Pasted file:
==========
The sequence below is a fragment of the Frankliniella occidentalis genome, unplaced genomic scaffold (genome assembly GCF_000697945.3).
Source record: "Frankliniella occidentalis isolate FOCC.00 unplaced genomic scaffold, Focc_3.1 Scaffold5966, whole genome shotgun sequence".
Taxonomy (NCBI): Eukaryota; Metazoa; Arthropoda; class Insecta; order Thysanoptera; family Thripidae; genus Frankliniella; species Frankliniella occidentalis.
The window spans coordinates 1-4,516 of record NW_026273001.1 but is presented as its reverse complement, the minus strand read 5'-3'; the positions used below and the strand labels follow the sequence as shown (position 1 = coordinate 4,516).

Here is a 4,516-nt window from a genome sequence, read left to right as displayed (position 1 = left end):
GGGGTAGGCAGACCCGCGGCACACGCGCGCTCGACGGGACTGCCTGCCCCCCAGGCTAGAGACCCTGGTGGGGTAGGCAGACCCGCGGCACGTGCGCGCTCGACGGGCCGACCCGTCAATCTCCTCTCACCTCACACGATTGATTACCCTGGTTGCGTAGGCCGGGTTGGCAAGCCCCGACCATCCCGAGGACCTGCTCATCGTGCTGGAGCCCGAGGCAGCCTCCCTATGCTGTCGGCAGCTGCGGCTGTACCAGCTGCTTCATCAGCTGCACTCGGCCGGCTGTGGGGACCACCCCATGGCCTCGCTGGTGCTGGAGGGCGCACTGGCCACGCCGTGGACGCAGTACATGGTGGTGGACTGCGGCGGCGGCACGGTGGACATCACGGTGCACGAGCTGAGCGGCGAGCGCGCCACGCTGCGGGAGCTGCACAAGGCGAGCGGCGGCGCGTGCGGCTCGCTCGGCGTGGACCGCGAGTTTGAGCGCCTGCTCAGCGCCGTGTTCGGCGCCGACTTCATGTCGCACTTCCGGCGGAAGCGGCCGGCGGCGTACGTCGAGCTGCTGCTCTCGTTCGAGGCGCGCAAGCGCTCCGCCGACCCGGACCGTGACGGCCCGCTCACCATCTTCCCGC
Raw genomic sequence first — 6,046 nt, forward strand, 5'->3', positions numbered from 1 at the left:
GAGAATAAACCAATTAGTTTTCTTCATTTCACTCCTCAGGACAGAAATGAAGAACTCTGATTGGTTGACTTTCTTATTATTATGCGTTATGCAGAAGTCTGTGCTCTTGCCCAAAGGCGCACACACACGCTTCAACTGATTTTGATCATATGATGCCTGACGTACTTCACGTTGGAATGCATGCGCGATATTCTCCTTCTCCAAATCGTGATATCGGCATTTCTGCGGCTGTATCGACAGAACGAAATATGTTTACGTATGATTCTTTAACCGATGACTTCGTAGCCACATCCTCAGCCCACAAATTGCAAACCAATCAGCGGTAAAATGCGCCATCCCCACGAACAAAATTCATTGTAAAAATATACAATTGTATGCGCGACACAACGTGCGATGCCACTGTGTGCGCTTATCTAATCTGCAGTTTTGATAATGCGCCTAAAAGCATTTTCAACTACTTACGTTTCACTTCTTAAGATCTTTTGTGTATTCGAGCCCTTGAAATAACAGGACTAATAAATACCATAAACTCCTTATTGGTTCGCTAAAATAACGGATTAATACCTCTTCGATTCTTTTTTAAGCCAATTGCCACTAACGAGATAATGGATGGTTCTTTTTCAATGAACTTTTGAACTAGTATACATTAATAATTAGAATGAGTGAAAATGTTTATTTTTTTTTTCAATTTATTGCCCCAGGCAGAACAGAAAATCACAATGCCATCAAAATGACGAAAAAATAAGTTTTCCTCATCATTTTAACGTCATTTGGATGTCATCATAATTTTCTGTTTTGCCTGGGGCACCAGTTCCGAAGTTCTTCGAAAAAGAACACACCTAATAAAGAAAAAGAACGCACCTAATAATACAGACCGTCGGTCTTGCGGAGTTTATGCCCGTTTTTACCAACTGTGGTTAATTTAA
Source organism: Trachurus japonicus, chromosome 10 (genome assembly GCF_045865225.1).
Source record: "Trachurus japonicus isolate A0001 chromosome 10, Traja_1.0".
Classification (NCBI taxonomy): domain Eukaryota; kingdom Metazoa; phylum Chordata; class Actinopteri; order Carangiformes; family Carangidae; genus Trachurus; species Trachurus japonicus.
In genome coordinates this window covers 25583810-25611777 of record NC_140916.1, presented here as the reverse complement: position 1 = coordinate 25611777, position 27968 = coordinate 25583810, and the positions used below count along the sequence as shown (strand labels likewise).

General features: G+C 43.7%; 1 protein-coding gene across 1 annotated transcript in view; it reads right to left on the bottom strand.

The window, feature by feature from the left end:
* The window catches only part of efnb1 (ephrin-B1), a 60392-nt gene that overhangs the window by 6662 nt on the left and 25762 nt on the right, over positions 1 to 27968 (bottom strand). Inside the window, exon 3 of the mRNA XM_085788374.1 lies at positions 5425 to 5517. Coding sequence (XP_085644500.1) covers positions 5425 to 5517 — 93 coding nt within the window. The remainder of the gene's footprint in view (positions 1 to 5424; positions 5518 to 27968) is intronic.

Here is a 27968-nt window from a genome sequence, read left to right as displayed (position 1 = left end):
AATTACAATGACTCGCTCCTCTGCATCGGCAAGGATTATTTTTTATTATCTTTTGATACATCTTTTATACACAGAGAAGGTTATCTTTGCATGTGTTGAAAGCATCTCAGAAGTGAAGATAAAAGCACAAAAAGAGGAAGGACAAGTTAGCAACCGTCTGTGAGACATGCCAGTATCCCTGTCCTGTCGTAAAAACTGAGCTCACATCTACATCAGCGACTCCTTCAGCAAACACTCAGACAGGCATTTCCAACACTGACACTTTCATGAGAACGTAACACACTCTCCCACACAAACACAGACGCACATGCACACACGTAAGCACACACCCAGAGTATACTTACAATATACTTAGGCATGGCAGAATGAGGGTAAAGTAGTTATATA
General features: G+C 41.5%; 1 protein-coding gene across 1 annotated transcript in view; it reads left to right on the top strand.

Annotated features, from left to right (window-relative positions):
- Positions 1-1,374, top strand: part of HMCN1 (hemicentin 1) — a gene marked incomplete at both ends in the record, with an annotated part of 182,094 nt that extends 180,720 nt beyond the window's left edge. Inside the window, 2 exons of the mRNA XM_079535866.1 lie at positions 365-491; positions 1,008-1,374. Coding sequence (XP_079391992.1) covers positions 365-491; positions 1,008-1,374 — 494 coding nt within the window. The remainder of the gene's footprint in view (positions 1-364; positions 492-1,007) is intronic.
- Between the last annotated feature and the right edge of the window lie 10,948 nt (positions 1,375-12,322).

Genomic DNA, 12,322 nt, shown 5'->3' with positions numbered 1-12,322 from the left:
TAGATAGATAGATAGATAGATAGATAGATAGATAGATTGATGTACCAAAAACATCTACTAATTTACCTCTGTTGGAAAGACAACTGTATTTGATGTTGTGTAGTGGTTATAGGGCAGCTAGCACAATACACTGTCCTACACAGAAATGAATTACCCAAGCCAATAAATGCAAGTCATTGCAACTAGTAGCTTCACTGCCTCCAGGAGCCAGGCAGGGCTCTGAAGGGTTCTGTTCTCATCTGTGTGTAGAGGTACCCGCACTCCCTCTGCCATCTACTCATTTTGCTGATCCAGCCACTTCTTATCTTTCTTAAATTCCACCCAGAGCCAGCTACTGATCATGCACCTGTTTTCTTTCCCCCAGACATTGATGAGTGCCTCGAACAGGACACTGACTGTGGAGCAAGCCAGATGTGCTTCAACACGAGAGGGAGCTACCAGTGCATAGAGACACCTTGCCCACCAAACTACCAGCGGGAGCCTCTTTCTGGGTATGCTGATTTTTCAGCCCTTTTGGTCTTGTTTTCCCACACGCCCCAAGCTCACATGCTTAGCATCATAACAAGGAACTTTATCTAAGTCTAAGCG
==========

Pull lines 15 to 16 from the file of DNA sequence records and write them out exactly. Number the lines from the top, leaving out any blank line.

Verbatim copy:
* The window catches only part of efnb1 (ephrin-B1), a 60392-nt gene that overhangs the window by 6662 nt on the left and 25762 nt on the right, over positions 1 to 27968 (bottom strand). Inside the window, exon 3 of the mRNA XM_085788374.1 lies at positions 5425 to 5517. Coding sequence (XP_085644500.1) covers positions 5425 to 5517 — 93 coding nt within the window. The remainder of the gene's footprint in view (positions 1 to 5424; positions 5518 to 27968) is intronic.

Here is a 27968-nt window from a genome sequence, read left to right as displayed (position 1 = left end):